With the latest forecasts contributing only small adjustments to the outlook and the market continuing to mull balances following a hefty weekly inventory build, natural gas futures were trading slightly higher early Friday. The Nymex July contract was trading around $2.567/MMBtu as of 8:30 a.m. ET, up 2.0 cents.
The Energy Information Administration (EIA) on Thursday reported a much larger-than-expected 114 Bcf injection into U.S. natural gas stocks for the week ended May 24, versus a 95 Bcf build recorded in the year-ago period and the five-year average 97 Bcf injection. Total Lower 48 working gas in underground storage stood at 1,867 Bcf as of May 24, 156 Bcf (9.1%) higher than year-ago levels but 257 Bcf (minus 12.1%) below the five-year average, according to EIA.
This week's 114 Bcf of U.S. natural gas build came in a “whopping” 16% ahead of Tudor, Pickering, Holt & Co. (TPH) forecasts, analysts said, "helping reduce the deficit to the five-year average to only 12%, compared to 14% a week ago.
"The larger than forecast build could reflect somewhat of a catch-up print, as the prior two weeks came in a combined 15 Bcf below expectations.”
Injections are coming in "faster than in years' past, with this week's build 20% higher than the five-year average and 19% ahead of last year; on a weather adjusted basis the market continues to be 3 Bcf/d oversupplied,” the TPH team said.
"Focusing on regional storage, inventories in the East region now sit only 3% below the five-year average, while in the Mountain region, inventories remain outside of the five-year range (31% below the five-year average).”
TPH noted that U.S. liquefied natural gas (LNG) feed gas demand remained strong this week, with volumes averaging 5.8 Bcf/d "amid growing concerns around weakening LNG demand out of Europe.” TPH’s preliminary modeling for next week’s storage report is showing a 107 Bcf build, "in line with the five-year average for the week, which typically represents trough demand for the year."
This week’s injection implies the market was 5.3 Bcf/d looser than last year adjusting for weather, and the market has averaged 2.7 Bcf/d looser over the past four weeks, according to analysts with Raymond James & Associates.
Analysts with Jefferies LLC observed that injections have continued to run above average but were only around 18% above average in May compared to around 141% larger than average in April.
In terms of balances, “May production has averaged around 87.1 Bcf/d, just ahead of April’s record production of 86.9 Bcf/d,” according to the Jefferies team. “Production is up 7.0 Bcf/d year/year, the lowest year/year growth since November 2017. Haynesville production has continued its climb, averaging a new high of 11.4 Bcf/d thus far in May.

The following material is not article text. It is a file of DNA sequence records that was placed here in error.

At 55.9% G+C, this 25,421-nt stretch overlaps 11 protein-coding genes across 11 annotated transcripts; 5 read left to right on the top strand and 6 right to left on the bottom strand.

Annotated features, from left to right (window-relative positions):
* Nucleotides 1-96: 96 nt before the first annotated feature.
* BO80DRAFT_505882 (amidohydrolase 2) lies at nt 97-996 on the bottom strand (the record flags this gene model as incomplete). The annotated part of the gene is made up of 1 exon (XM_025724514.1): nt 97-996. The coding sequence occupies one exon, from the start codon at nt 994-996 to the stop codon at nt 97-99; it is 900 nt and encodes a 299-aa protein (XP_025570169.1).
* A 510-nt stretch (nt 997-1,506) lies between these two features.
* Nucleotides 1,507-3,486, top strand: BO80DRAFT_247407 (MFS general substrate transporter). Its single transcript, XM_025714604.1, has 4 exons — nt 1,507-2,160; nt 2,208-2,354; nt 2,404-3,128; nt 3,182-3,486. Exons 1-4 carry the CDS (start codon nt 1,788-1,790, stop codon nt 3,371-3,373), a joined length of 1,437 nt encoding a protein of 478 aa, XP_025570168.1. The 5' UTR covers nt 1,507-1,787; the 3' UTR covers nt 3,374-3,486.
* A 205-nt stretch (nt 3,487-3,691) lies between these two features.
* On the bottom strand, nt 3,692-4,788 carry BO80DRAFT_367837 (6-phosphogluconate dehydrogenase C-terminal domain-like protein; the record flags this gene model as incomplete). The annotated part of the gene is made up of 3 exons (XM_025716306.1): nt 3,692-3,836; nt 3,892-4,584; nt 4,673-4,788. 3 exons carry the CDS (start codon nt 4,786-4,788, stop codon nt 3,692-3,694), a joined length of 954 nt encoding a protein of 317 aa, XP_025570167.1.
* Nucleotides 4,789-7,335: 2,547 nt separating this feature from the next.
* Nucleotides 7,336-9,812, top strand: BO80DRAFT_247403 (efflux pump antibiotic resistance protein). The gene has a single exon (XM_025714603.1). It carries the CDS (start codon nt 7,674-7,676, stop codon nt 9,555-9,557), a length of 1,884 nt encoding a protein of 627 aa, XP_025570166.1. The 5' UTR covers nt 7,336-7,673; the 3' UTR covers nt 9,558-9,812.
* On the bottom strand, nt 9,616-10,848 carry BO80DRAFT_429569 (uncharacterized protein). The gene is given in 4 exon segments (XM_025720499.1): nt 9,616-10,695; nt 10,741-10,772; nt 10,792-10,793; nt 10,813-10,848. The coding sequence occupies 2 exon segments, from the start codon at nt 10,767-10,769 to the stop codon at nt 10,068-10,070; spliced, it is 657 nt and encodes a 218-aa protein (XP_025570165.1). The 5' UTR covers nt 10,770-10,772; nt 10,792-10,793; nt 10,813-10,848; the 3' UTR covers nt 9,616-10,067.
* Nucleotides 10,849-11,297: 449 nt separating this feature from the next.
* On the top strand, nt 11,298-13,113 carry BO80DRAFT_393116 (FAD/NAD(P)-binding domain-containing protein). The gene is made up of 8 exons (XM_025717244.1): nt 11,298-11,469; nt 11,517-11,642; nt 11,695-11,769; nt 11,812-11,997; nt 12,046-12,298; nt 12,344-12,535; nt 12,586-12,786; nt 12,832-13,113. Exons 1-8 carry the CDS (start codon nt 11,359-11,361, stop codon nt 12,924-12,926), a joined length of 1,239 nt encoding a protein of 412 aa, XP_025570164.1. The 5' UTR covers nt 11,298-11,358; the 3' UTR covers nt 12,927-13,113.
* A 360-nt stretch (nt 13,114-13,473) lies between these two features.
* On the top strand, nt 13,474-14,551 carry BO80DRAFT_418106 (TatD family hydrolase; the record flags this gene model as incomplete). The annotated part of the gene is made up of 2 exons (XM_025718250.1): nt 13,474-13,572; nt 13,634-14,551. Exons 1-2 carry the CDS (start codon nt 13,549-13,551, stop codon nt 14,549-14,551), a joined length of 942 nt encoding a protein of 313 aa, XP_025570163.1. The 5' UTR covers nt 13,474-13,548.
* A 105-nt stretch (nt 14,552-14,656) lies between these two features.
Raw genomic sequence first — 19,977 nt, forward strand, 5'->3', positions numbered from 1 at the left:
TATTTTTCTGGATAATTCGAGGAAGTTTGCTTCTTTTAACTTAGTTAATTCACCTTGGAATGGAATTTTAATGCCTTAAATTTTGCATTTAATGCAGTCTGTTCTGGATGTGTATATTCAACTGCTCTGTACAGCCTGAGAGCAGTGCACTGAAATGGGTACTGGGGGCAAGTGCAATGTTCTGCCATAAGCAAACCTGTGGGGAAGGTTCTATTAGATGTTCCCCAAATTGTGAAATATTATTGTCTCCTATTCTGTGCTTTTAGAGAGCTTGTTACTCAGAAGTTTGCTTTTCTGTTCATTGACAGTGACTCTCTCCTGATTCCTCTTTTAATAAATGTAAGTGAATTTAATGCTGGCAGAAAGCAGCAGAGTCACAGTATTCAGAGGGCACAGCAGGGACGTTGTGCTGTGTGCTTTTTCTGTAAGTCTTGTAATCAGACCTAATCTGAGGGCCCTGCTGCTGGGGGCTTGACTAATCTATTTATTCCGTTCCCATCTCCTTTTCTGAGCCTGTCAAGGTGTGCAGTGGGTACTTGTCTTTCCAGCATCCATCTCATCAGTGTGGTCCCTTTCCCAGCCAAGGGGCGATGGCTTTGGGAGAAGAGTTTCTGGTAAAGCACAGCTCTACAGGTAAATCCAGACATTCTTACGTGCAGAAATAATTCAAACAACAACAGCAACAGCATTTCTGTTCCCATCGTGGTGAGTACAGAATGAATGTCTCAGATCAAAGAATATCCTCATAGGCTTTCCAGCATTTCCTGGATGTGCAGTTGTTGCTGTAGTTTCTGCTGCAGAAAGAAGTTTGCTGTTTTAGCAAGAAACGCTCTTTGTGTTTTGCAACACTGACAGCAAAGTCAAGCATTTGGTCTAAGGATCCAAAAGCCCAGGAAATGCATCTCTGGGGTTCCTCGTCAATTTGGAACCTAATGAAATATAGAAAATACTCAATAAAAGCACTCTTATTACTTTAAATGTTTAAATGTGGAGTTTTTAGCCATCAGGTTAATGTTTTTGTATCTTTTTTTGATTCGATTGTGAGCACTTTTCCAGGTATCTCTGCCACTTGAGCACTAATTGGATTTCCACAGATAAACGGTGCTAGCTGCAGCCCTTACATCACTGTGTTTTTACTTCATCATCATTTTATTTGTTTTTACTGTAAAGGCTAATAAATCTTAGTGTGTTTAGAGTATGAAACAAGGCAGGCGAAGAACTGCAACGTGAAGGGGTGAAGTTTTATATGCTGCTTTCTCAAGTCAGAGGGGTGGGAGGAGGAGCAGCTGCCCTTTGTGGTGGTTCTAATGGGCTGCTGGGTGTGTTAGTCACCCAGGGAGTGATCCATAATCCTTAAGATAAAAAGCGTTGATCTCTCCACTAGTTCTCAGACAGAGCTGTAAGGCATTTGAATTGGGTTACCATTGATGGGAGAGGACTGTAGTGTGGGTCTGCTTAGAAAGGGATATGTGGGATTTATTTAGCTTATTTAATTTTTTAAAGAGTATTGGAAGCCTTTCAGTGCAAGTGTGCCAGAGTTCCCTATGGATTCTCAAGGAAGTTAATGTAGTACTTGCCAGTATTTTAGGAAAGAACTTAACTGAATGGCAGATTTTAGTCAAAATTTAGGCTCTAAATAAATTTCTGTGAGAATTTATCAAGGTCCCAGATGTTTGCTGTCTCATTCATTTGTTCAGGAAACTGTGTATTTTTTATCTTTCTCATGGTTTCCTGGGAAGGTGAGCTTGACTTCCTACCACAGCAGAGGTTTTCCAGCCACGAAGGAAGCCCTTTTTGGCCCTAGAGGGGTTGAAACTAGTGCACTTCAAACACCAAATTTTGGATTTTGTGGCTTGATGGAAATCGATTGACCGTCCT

“Waha pricing is clearly still weighing on Permian production, which is down around 170 MMcf/d sequentially and at the lowest level since September 2018. Appalachia production, at 31.2 Bcf/d, is down slightly versus April at 31.3 Bcf/d.”
On the demand side, LNG feed gas flows have averaged 5.6 Bcf/d in May, up 2.6 Bcf/d year/year and topping the previous monthly record of 4.9 Bcf/d set in March, the Jefferies analysts said.
“Sabine Pass Trains 1-5, Corpus Christi and Cove Point all ran near capacity during the month,” analysts said. “Cameron flows ramped up to around 320 MMcf/d in May (about 500 MMcf/d over the last week), and initial flows started at Elba Island and Freeport.”
Meanwhile, Bespoke Weather Services noted only minor changes to its forecast based on the overnight weather models.
Guidance is “stuck for now in a rather non-eventful pattern where deviations from normal are small on any given day now that the eastern heat has begun to fade away,” Bespoke said. Both American and European guidance was “just a touch warmer overnight, but these themes remain.”
Daily balances have shown “steady improvement,” with the past few days showing the tightest weather-adjusted power burns since early April, according to the firm.
“Production is starting off a little lower today as well, still failing to get up to its highs as we close out the month of May,” Bespoke said. “All in all, the data suggests that the $2.54-2.55 floor should hold in the July contract, but cash prices could again be very weak today, which could at least briefly pull prices under that level.”
July crude oil futures were trading around $55.36/bbl as of 8:30 a.m. ET, down $1.29, while July RBOB gasoline was trading around $1.8172/gal, off around 3.7 cents.